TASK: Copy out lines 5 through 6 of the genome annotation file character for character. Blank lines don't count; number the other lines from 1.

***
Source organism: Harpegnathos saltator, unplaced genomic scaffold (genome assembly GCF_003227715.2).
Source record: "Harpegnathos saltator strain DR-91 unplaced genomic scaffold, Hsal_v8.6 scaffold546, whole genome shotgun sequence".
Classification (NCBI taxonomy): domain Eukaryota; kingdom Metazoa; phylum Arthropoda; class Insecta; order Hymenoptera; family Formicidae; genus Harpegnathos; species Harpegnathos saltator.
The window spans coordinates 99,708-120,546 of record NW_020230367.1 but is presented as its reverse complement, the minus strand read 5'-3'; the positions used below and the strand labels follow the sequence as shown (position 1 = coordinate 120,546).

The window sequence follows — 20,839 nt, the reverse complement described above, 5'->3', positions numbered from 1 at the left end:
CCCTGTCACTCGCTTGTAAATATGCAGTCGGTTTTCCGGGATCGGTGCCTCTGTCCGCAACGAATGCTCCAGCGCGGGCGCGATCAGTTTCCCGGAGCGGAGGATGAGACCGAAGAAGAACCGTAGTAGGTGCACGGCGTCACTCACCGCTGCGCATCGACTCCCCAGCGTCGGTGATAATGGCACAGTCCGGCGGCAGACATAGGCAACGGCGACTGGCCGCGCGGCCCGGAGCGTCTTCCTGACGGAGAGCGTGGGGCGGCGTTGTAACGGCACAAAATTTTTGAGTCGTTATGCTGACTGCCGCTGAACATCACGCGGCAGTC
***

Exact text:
The window sequence follows — 20,839 nt, the reverse complement described above, 5'->3', positions numbered from 1 at the left end:
CCCTGTCACTCGCTTGTAAATATGCAGTCGGTTTTCCGGGATCGGTGCCTCTGTCCGCAACGAATGCTCCAGCGCGGGCGCGATCAGTTTCCCGGAGCGGAGGATGAGACCGAAGAAGAACCGTAGTAGGTGCACGGCGTCACTCACCGCTGCGCATCGACTCCCCAGCGTCGGTGATAATGGCACAGTCCGGCGGCAGACATAGGCAACGGCGACTGGCCGCGCGGCCCGGAGCGTCTTCCTGACGGAGAGCGTGGGGCGGCGTTGTAACGGCACAAAATTTTTGAGTCGTTATGCTGACTGCCGCTGAACATCACGCGGCAGTC